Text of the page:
• Meatitis – inflammation of the meatus, the opening of the urethra. Meatitis and meatal ulcer are rarely, if ever, seen in the uncircumcised boy. Meatal stenosis is far more common in circumcised adult men than in uncircumcised adult men 5 and is believed to result from meatitis in infancy. Caudal anesthesia is currently being employed in some centers, 32 and its use, like the use of all regional anesthetics has its own inherent complications. Additional Complications of Plastibell: When the Plastibell is utilized, the ring of the bell may migrate and by pressure necrosis produce a set of problems unique to this technique. If the ring may migrate and by pressure necrosis produce a set of problems unique to this technique. If the ring is too large it may migrate proximally and produce a groove in the shaft itself. 14,23,30,45,59,73 To avoid such complications, any retained Plastibell ring should be removed after several days if it has not fallen off spontaneously. Adopted from George W. Kaplan, M.D. Complications of Circumcision, UROLOGIC CLINICS OF NORTH AMERICA, 10 , 543-549 (1983). See also N. Williams and L. Kapila, Complications of Circumcision, BRITISH JOURNAL OF SURGERY, 80 , 1231-1236 (1993).
  • Both statements agree on all these issues. What we should ask ourselves is “Surgery on infants or no surgery on infants?” Rather than “Anesthetic or No Anesthetic?” American Academy of Pediatrics and Canadian Paediatric Society. Prevention and management of pain and stress in the neonate. Pediatrics 2000 Feb;105:454-61. Anand KJS. Consensus statement for the prevention and management of pain in the newborn. Arch Pediatr Adolesc Med. 2001 Feb;155:173-80.
  • From Circumcision: Frequently Asked Questions Published by the American Association of Pediatrics (AAP) in 2001 http://www.medem.com/search/article_display.cfm?path=\TANQUERAY&mstr=/M_ContentItem/ZZZ13FOPIUC.html&soc=AAP&srch_typ=NAV_SERCH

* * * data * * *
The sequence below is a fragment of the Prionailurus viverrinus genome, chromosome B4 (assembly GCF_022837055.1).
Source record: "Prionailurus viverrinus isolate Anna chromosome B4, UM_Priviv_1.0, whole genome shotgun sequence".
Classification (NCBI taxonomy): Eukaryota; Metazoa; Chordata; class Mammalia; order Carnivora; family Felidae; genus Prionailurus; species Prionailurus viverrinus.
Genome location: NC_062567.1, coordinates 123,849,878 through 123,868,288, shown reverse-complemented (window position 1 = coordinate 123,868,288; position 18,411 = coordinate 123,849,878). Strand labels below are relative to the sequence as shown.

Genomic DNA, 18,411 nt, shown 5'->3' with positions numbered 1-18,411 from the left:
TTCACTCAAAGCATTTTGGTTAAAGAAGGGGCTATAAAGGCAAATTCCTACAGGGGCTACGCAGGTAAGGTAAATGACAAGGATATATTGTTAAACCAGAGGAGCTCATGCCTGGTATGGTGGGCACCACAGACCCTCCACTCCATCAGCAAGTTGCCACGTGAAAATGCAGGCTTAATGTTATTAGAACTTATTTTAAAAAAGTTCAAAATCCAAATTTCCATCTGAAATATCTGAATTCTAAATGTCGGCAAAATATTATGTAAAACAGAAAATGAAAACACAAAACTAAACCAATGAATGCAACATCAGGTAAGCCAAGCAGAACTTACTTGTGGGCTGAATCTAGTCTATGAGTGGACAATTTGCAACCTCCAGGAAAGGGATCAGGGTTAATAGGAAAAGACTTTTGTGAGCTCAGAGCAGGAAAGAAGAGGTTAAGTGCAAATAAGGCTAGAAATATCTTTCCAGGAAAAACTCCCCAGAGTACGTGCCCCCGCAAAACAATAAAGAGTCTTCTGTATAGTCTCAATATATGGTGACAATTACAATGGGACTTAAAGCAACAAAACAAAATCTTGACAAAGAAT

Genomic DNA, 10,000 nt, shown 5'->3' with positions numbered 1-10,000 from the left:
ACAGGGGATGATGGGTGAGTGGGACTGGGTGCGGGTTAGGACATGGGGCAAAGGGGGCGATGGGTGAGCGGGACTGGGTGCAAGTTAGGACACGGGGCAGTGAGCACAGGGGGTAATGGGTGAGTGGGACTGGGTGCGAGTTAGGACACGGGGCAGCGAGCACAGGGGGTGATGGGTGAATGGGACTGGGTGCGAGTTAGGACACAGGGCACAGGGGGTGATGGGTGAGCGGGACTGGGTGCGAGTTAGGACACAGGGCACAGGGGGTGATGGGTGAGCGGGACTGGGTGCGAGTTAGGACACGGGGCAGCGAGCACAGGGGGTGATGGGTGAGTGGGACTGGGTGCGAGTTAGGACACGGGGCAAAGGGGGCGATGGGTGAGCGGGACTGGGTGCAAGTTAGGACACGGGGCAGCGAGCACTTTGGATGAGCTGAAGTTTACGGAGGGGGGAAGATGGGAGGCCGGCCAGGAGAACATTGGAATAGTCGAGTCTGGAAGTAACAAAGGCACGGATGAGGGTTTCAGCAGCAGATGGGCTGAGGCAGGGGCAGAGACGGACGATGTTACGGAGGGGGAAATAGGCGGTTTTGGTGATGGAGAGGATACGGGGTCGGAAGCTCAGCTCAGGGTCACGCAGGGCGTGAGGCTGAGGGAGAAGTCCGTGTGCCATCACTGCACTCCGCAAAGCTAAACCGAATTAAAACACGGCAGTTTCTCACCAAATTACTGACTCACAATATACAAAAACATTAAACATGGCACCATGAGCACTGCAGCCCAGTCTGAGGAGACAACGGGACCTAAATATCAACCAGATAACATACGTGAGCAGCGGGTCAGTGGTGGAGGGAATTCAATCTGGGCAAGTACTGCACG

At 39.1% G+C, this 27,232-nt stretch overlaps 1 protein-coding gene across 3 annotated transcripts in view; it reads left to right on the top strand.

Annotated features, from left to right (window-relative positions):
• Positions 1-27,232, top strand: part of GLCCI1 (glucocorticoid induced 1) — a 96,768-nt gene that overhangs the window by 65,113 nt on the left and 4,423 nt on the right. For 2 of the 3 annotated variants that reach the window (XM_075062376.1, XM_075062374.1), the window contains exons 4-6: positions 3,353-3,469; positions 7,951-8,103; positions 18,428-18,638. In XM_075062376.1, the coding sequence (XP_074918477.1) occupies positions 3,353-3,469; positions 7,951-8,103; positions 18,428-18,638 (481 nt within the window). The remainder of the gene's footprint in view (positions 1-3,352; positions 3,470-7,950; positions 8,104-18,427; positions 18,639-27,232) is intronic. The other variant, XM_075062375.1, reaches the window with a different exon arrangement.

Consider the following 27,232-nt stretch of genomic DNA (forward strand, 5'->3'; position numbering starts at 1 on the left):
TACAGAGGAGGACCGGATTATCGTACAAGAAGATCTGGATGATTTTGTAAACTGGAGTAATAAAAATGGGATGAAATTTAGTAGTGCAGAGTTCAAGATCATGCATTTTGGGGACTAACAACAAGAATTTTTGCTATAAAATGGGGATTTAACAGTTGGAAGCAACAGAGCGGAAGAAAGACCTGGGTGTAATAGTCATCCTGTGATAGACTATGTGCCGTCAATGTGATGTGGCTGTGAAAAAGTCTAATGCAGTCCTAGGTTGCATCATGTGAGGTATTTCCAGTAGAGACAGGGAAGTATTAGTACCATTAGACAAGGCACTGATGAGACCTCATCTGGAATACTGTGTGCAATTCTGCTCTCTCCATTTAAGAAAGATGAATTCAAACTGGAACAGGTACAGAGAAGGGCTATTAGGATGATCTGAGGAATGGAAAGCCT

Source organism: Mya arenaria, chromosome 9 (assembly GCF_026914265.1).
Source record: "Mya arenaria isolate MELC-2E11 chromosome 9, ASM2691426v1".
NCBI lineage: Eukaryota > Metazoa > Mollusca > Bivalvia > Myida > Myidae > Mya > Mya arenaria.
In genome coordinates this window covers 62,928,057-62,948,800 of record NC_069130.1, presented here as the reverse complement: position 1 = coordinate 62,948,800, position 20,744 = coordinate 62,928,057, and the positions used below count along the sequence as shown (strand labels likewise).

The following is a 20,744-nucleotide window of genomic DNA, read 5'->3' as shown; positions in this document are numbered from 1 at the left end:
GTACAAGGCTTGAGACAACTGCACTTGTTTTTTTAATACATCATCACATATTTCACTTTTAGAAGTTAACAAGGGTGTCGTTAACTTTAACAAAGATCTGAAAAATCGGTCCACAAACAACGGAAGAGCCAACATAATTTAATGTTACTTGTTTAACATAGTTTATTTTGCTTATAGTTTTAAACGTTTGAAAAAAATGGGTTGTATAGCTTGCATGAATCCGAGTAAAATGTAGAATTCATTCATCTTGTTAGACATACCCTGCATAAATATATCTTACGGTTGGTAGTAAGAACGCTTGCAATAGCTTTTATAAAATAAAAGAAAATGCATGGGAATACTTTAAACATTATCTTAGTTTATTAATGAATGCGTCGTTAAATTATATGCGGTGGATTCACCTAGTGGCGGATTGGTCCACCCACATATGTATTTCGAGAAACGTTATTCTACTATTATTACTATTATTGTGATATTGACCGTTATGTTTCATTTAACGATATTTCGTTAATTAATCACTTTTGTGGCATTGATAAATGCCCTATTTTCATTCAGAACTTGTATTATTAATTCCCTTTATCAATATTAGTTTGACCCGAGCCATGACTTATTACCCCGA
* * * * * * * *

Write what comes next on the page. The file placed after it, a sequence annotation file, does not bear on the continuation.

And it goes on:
• Care of the intact penis is simpler than care of the circumcised penis.
  • The surface are of the adult foreskin is between 12 and 15 square inches. It contains 10,000-20,000 nerve endings, the same kinds of fine touch receptors (Meissner’s corpuscles) found in the clitoris. These receptors are found in volar regions, such as the fingertips and lips, and are only sparsely located in the head of the penis. The foreskin contains part of the dartos muscle (sometimes referred to as the Peripenic muscle). This muscle lies just beneath the skin and is the same muscle responsible for contraction of the scrotal skin. The dartos muscle is also responsible for tightening the tip of the foreskin in a manner similar to that of a sphincter. [1,2] Credits for the picture showing the frenulum, frenular delta, and ridged band to John A. Erickson, www.foreskin.org. Jefferson G . The peripenic muscle; some observations on the anatomy of phimosis. Surgery, Gynecology, and Obstetrics (Chicago) 1916; 23(2):177-181. Cold CJ, Taylor JR. The prepuce . BJU Int 1999;83 Suppl. 1:34-44.